AbstractHere we report on two kinds of cercopithecid fossil monkeys (Cercopithecinae and Colobinae) from the early to middle Pleistocene sediments of the Chochen (=Tsochen) area (Tsailiao-chi or Shinhua Hill), southern Taiwan. The fossil specimens include the first fossil record of colobine monkeys from Taiwan, where only macaque monkeys now occur. All cercopithecine fossils were identified as Macaca cf. Macaca cyclopis, the extant Taiwan macaque, except for one extremely large isolated upper molar, which may belong to another macaque species. On the other hand, all colobine specimens fall within the size variation of extant and extinct Rhinopithecus, but its specific status cannot be determined because of the scantiness of the fossil material. In Taiwan, Rhinopithecus presumably became extinct in the late Pleistocene, probably owing to global cooling and vegetation change, whereas macaques, which are of almost the same body size as Rhinopithecus, survived as M. cyclopis to the present. The contrasting history of survival between the two kinds of monkeys may be due to ecological/behavioral differences between them or as a result of accidental events that occurred in the Pleistocene of Taiwan.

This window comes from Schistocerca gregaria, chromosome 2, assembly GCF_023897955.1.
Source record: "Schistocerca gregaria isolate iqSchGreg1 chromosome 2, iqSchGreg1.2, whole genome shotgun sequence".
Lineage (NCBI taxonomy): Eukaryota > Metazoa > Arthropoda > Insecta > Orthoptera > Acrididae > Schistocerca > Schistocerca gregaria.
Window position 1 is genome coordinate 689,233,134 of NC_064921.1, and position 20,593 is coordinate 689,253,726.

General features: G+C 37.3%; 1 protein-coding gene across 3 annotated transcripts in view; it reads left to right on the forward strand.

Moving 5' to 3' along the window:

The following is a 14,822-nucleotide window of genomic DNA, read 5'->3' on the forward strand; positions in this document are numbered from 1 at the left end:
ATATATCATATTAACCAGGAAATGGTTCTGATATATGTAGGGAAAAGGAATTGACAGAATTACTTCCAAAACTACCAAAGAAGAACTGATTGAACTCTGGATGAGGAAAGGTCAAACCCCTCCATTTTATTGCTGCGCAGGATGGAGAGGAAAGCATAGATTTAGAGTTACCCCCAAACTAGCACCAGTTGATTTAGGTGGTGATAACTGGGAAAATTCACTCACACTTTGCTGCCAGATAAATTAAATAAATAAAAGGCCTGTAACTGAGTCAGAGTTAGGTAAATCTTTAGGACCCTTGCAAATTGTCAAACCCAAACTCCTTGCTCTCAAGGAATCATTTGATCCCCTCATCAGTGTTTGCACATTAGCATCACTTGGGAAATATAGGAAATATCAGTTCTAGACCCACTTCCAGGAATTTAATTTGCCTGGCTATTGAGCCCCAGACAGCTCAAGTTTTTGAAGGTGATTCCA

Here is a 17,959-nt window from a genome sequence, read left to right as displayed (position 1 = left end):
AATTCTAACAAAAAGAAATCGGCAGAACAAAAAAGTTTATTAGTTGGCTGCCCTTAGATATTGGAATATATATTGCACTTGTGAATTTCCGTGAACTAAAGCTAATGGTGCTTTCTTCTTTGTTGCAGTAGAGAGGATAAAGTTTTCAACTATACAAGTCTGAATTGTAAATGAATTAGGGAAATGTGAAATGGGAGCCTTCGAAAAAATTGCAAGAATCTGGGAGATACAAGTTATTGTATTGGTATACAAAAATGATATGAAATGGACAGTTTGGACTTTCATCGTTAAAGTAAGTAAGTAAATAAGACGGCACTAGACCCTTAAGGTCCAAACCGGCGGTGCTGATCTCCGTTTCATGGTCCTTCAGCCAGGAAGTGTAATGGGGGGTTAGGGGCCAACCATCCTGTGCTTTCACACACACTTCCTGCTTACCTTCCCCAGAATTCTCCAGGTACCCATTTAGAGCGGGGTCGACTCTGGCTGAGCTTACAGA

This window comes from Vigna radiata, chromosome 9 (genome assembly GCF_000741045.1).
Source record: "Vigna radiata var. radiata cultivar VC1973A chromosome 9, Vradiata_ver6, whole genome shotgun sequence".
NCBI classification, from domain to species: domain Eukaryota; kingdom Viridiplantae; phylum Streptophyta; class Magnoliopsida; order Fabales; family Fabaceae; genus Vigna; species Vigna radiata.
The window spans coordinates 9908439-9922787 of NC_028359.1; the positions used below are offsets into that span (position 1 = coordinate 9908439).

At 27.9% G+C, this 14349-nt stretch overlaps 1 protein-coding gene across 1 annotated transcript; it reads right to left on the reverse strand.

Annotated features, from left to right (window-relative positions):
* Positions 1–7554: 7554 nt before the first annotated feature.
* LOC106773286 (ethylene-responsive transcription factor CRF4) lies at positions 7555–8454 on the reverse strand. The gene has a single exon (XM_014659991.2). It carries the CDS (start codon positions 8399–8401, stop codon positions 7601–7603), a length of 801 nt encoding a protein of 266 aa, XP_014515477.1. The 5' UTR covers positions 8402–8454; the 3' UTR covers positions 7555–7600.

Caloric and vestibular evoked myogenic potential tests in evaluating children with benign paroxysmal vertigo

SummaryObjectiveThis study applied caloric and vestibular evoked myogenic potential (VEMP) tests to evaluate whether children with benign paroxysmal vertigo (BPV) shares similar vestibular features with basilar type migraine.MethodsTwenty subjects of each group including healthy and BPV children were enrolled in this study. Each subject underwent audiometry, caloric and VEMP tests. Diagnosis of BPV was based on the International Classification of Headache Disorder, second edition.ResultsAll BPV children had normal hearing, bilaterally. Caloric test revealed normal responses in 13 patients and abnormal responses in 7 patients (35%). VEMP test showed 50% abnormality in BPV children, including absent and delayed responses. However, when results of caloric and VEMP testing were considered together, 70% of BPV children had abnormality, exhibiting non-significant difference compared with 75% abnormality in basilar type migraine.ConclusionsA combination of caloric and VEMP results reveals higher abnormality (70%) in BPV children, sharing similar features with basilar type migraine in adults, given the similarity of the two disorders. Thus, caloric and VEMP tests may serve as supplementary diagnostic tools in evaluating children with BPV.